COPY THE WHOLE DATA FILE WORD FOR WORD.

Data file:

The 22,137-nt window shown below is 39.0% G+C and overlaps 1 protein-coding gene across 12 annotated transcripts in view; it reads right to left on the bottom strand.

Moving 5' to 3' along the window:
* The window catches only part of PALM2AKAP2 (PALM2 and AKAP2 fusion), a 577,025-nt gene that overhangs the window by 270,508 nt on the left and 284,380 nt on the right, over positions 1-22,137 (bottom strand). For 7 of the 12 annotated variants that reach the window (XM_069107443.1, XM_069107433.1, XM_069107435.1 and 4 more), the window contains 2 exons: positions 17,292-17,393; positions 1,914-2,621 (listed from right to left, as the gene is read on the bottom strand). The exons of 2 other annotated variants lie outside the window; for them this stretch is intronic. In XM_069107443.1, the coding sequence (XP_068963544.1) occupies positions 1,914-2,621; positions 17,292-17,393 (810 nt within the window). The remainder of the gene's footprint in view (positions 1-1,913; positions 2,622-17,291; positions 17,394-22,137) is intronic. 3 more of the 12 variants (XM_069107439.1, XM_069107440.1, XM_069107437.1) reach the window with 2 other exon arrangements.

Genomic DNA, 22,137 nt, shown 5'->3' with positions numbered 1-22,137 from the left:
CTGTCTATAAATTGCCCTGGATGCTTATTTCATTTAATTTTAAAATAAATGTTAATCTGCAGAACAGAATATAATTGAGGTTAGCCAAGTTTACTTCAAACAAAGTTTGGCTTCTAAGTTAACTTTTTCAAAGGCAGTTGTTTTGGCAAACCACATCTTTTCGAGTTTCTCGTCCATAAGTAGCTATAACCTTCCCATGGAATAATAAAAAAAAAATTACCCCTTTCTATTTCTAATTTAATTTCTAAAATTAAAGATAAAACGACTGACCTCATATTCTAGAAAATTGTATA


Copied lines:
The 22,137-nt window shown below is 39.0% G+C and overlaps 1 protein-coding gene across 12 annotated transcripts in view; it reads right to left on the bottom strand.

Moving 5' to 3' along the window:
* The window catches only part of PALM2AKAP2 (PALM2 and AKAP2 fusion), a 577,025-nt gene that overhangs the window by 270,508 nt on the left and 284,380 nt on the right, over positions 1-22,137 (bottom strand). For 7 of the 12 annotated variants that reach the window (XM_069107443.1, XM_069107433.1, XM_069107435.1 and 4 more), the window contains 2 exons: positions 17,292-17,393; positions 1,914-2,621 (listed from right to left, as the gene is read on the bottom strand). The exons of 2 other annotated variants lie outside the window; for them this stretch is intronic. In XM_069107443.1, the coding sequence (XP_068963544.1) occupies positions 1,914-2,621; positions 17,292-17,393 (810 nt within the window). The remainder of the gene's footprint in view (positions 1-1,913; positions 2,622-17,291; positions 17,394-22,137) is intronic. 3 more of the 12 variants (XM_069107439.1, XM_069107440.1, XM_069107437.1) reach the window with 2 other exon arrangements.

Genomic DNA, 22,137 nt, shown 5'->3' with positions numbered 1-22,137 from the left:
CTGTCTATAAATTGCCCTGGATGCTTATTTCATTTAATTTTAAAATAAATGTTAATCTGCAGAACAGAATATAATTGAGGTTAGCCAAGTTTACTTCAAACAAAGTTTGGCTTCTAAGTTAACTTTTTCAAAGGCAGTTGTTTTGGCAAACCACATCTTTTCGAGTTTCTCGTCCATAAGTAGCTATAACCTTCCCATGGAATAATAAAAAAAAAATTACCCCTTTCTATTTCTAATTTAATTTCTAAAATTAAAGATAAAACGACTGACCTCATATTCTAGAAAATTGTATA